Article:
Why are there so many potluck Shabbat meals in Philadelphia? How do I decide what to bring? Are there other pieces of potluck etiquette I should know about?
Puzzled by potlucks
You're absolutely right that the Philadelphia Jewish scene is ripe with potluck meals! The recent article in the Jewish Exponent talks about this trend. This coming Shabbat, at least four organizations are hosting potlucks: Hillel's Grad Network (where I work!), Moishe House Philadelphia, and the Collaborative are all hosting Friday night dinners, and Minyan Tikvah is hosting a potluck after services on Saturday. Philly even has an organization devoted solely to potlucks: the Shabbat Potluck Coalition (Fortunately, they avoided this weekend's scheduling conflicts.)
Here's why I believe potlucks are so popular:
1) They're cheap! Anyone can put together a potluck for any number of people without incurring increasing costs as the number of guests goes up. More people means more people bringing food.
2) They encourage participation. More people contributing means more people feeling ownership.
3) They build community. I think sharing meals is always positive, and sharing home-cooked dishes cooked by different people fosters a deep and personal connection with the community.
4) They accommodate different levels of kashrut observance. Different groups handle kashrut at potlucks in different ways, but at the most basic level, if everyone's bringing something that fits his or her level of kashrut, then everyone will have something to eat.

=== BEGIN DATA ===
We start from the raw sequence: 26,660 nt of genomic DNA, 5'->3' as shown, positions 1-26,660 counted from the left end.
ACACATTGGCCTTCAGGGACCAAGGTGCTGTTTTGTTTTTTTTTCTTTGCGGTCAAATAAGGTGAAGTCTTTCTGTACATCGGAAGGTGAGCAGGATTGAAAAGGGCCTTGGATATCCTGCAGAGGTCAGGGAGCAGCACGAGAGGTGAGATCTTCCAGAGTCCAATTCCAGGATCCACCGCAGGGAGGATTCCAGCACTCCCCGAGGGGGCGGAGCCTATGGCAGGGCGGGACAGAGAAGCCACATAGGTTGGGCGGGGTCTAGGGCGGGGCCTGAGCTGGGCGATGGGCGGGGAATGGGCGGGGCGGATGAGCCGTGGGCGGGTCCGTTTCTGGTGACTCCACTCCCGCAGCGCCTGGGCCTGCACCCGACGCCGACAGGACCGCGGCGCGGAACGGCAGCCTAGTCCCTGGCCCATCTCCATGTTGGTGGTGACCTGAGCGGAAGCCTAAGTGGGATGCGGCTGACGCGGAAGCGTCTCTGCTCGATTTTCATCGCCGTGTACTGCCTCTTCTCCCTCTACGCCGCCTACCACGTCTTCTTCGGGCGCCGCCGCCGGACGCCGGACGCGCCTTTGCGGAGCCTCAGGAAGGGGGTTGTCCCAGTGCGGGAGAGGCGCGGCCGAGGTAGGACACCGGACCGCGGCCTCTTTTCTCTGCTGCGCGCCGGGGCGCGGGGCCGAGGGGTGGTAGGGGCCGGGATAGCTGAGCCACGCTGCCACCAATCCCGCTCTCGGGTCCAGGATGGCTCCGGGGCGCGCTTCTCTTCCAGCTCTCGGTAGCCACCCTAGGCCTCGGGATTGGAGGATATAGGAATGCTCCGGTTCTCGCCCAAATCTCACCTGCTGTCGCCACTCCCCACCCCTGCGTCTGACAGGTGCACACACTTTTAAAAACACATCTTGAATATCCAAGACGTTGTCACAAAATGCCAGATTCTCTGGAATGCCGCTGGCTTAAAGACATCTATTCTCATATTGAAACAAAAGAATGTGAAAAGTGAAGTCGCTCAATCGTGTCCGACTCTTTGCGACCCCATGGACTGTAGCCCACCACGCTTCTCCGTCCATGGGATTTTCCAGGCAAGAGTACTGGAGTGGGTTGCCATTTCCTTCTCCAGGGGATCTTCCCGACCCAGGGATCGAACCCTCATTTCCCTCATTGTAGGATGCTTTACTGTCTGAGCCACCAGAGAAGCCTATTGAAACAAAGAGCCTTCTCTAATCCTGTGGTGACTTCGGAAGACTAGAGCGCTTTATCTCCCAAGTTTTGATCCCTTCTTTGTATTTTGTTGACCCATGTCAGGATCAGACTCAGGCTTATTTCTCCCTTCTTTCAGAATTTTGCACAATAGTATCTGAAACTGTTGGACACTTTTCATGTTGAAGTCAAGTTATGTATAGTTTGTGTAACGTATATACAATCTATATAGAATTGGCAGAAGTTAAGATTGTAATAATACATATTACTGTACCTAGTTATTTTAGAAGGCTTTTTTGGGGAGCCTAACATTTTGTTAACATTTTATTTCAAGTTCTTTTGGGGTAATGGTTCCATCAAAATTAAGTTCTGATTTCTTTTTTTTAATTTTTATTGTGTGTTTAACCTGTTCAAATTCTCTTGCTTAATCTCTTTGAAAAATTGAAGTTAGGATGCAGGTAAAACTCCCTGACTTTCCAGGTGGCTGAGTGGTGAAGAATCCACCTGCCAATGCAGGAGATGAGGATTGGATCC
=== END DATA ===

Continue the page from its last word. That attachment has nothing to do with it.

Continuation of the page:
In terms of what to bring, follow the lead of the event organizers. When you sign up for a Grad Network potluck, for example, you'll receive a google doc with a list of what's needed. Cups aren't on on the list, so don't bring them. (At Grad Network potlucks, the organizers provide the paper goods.) If you're going to cook, make a dish that you take a lot of pride in, like a family recipe or something that's proven to be a crowd pleaser. If you're going to buy something, choose an item that's a little out of the ordinary (namely, not carrots and hummus or chips and salsa. I promise, someone else will have brought them).
One of my friends likes to say, "Philly is really good at potlucks," by which he means that the food is usually of a high quality and there's plenty to go around. While I tend to agree, there are still some basic tenets that make potlucks even better. The Potluck Coalition has a great set of guidelines called How to Be Potlucky. Here's my own list of potluck etiquette tips:
1) Make/bring enough food. Aim to feed 8-10 people. If you're coming with two friends, you're each responsible for your own contribution.
2) When some participants spend all day in the kitchen and others clearly show up with whatever they found at the corner store on their way to dinner, it creates an imbalance. Put in some effort.
3) Don't volunteer to bring challah if you know you're going to be late. This is one of my personal biggest potluck pet peeves.
4) Bring your own serving utensil and keep it with your food (this is both a kashrut and an allergy issue).
5) Unless the host asks you for leftovers, take home whatever you bring. That includes utensils, food and bowls. No one wants to track you down on Sunday to return your casserole dish.
6) Bring your own special equipment. You might be really excited about your cold cantaloupe soup, but if the host wasn't expecting soup, don't expect there will be bowls or spoons to eat it.
7) Pre-prep your food. Don't ask the host if you can heat something up, borrow a cutting board, use some olive oil to make salad dressing, or otherwise enter the kitchen.
8) Help clean up. While potlucks are one of the easiest kinds of meal to host, they can still create havoc on someone's house. At the very least, clear your own plate. If you're feeling generous, offer to help move furniture, wipe tables or, at the end of the night, help get everyone out the door.
Enjoy this weekend's potlucking festivities!